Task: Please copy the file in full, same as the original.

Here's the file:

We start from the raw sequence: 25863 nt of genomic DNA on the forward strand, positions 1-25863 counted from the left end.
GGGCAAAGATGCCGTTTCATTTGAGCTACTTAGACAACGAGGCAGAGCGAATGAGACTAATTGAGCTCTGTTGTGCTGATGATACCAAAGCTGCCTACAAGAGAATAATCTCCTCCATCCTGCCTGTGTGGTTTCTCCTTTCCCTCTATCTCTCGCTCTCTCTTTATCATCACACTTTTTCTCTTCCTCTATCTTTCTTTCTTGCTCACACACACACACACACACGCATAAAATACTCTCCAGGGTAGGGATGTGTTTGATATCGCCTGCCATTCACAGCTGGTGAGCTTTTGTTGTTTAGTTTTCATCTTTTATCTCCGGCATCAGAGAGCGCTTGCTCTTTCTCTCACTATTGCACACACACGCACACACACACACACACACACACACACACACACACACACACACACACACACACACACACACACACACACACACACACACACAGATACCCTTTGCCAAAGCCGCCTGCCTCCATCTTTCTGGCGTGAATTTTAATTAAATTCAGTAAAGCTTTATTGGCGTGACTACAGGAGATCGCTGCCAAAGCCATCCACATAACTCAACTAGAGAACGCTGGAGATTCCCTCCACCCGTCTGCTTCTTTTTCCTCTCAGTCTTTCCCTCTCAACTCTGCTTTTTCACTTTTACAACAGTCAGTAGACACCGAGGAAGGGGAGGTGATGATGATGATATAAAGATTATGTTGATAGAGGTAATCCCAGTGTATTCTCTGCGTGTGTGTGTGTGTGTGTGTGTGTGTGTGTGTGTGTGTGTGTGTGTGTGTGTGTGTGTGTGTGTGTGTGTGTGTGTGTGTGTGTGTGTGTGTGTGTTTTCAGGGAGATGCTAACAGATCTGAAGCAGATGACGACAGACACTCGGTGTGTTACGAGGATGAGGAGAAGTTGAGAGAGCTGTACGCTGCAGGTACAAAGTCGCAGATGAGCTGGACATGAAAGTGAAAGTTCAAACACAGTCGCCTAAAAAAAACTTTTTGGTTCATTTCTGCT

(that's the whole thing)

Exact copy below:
We start from the raw sequence: 25863 nt of genomic DNA on the forward strand, positions 1-25863 counted from the left end.
GGGCAAAGATGCCGTTTCATTTGAGCTACTTAGACAACGAGGCAGAGCGAATGAGACTAATTGAGCTCTGTTGTGCTGATGATACCAAAGCTGCCTACAAGAGAATAATCTCCTCCATCCTGCCTGTGTGGTTTCTCCTTTCCCTCTATCTCTCGCTCTCTCTTTATCATCACACTTTTTCTCTTCCTCTATCTTTCTTTCTTGCTCACACACACACACACACACGCATAAAATACTCTCCAGGGTAGGGATGTGTTTGATATCGCCTGCCATTCACAGCTGGTGAGCTTTTGTTGTTTAGTTTTCATCTTTTATCTCCGGCATCAGAGAGCGCTTGCTCTTTCTCTCACTATTGCACACACACGCACACACACACACACACACACACACACACACACACACACACACACACACACACACACACACACACACACACACACACACACAGATACCCTTTGCCAAAGCCGCCTGCCTCCATCTTTCTGGCGTGAATTTTAATTAAATTCAGTAAAGCTTTATTGGCGTGACTACAGGAGATCGCTGCCAAAGCCATCCACATAACTCAACTAGAGAACGCTGGAGATTCCCTCCACCCGTCTGCTTCTTTTTCCTCTCAGTCTTTCCCTCTCAACTCTGCTTTTTCACTTTTACAACAGTCAGTAGACACCGAGGAAGGGGAGGTGATGATGATGATATAAAGATTATGTTGATAGAGGTAATCCCAGTGTATTCTCTGCGTGTGTGTGTGTGTGTGTGTGTGTGTGTGTGTGTGTGTGTGTGTGTGTGTGTGTGTGTGTGTGTGTGTGTGTGTGTGTGTGTGTGTGTGTGTGTGTTTTCAGGGAGATGCTAACAGATCTGAAGCAGATGACGACAGACACTCGGTGTGTTACGAGGATGAGGAGAAGTTGAGAGAGCTGTACGCTGCAGGTACAAAGTCGCAGATGAGCTGGACATGAAAGTGAAAGTTCAAACACAGTCGCCTAAAAAAAACTTTTTGGTTCATTTCTGCT